It wasn’t enough for the Trump administration to put a thumb in the eye of California with its punitive tax law enacted last month. Now it wants to tar our beaches and tell us that we should happily return to the days of Leave it to Beaver.
Interior Secretary Ryan Zinke announced Thursday plans to open much of our coastline to oil drilling, a political non-starter in California since a spill off the coast of Santa Barbara in 1969 dumped 100,000 barrels of crude on our beaches. Understandably, reaction was intense.
“We’ll do whatever it takes to stop this reckless, short-sighted action,” said Gov. Jerry Brown, who vowed to join the governors of Oregon and Washington to “resist” an “insane course of action.”
Meanwhile, U.S. Attorney General Jefferson Beauregard Sessions rescinded Obama administration rules that restricted federal enforcement of marijuana laws – a policy enshrined in budget riders at least since 2014. Sessions urged the nation’s 93 federal prosecutors to start bringing cases against marijuana cultivation – with no distinction for those growing cannabis for medical or recreational purposes.
Never mind that the people of California, Colorado, Washington and 26 other states have made marijuana legal in some form.
It’s as if Sessions is yearning for a simpler time, when couples slept in twin beds and everything appeared in black and white. Sure, plenty of people still used marijuana back then, but they tended to keep it hidden. And the only people making money from it were back-alley dealers. Instead of going after epidemic opioid abuse, which killed an estimated 65,000 people in 2016, Sessions is launching an all-out attack on demon weed – which has no documented cases of overdose deaths. Not one.
If not outright malice, these actions represent federal overreach. Coming from the party that prides itself on supporting states rights, we smell a skunk.
The Republican National Committee’s 2016 platform, on which Trump nominally ran, extols the 10th Amendment – the one that gives states all the constitutional power not reserved by Uncle Sam or the people. “Every violation of state sovereignty by federal officials is not merely a transgression of one unit of government against another; it is an assault on the liberties of individual Americans,” the platform intones.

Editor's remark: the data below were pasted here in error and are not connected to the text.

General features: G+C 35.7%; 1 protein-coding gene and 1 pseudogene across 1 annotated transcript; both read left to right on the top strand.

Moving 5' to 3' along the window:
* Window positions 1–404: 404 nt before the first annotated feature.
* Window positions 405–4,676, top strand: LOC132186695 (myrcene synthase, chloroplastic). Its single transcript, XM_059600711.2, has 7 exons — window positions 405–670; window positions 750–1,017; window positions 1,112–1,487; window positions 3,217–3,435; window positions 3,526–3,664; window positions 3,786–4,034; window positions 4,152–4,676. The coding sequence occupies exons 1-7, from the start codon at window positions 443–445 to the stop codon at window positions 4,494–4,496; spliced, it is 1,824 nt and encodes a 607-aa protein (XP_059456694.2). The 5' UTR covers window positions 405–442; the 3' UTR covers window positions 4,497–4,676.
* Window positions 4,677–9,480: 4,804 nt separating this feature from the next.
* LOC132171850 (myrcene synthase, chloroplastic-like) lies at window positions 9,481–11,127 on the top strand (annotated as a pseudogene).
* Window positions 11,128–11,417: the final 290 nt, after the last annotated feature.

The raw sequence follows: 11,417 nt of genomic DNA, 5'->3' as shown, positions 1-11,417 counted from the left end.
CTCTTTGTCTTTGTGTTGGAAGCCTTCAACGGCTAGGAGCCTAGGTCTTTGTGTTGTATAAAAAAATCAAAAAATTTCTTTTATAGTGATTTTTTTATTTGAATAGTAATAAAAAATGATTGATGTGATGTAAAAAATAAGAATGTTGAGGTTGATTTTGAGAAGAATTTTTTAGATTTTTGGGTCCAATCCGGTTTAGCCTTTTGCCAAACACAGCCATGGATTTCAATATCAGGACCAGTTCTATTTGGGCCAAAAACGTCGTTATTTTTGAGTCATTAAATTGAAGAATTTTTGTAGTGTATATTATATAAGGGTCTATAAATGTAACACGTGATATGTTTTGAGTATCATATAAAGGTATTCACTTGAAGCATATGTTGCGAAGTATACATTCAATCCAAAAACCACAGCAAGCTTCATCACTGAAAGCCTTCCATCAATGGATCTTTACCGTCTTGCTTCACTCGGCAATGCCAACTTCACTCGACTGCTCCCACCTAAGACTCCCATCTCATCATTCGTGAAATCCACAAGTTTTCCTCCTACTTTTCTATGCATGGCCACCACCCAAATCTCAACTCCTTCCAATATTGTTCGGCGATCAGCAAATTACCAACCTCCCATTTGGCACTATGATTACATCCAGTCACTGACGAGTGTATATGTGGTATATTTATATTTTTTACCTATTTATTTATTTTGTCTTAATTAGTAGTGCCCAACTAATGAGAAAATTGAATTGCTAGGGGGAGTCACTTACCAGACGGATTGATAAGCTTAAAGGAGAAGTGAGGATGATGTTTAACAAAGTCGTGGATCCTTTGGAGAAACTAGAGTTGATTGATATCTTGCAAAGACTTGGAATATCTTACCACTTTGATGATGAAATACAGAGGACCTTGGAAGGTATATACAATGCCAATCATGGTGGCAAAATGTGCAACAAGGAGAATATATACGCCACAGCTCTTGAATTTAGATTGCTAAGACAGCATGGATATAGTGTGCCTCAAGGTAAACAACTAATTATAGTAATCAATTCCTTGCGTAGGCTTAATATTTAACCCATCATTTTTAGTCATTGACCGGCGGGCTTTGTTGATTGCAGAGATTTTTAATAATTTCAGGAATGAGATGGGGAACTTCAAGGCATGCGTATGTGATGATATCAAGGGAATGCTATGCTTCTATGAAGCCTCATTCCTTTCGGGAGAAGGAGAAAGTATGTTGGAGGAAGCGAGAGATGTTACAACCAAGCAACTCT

It was Rep. Dana Rohrabacher, an Orange County Republican who has used marijuana to ease arthritis pain, who pointed out the disconnect. “How ironic that the attorney general has long championed states’ rights when it suits other parts of his agenda.”
Sessions should back off. If he doesn’t, the U.S. Senate should make marijuana prosecutions a litmus test in confirming all future U.S. attorneys. That includes McGregor Scott, who awaits confirmation to become U.S. attorney for the Eastern District of California.
In 2016, we endorsed Proposition 64 because thousands of people in our region were already using marijuana and many where growing and selling it. Recognizing reality meant we could better regulate cannabis then tax it. Most Californians took a similar approach. Besides, there is no constitutional prohibition against marijuana use, and federal statutes, which place weed in the same category as heroin, are as unrealistic as Sessions’ attempt to turn back the clock.
It’s clear the Trump administration doesn’t like California. He’s proving it by allowing his administration to push policies that harm our residents and our coastlines.
Resistance – in the courts and in the halls of Congress – should be our first priority. We must make certain that those we send to Washington share those priorities and our beliefs and that they aren’t marching in lockstep with an administration out to tarnish the Golden State.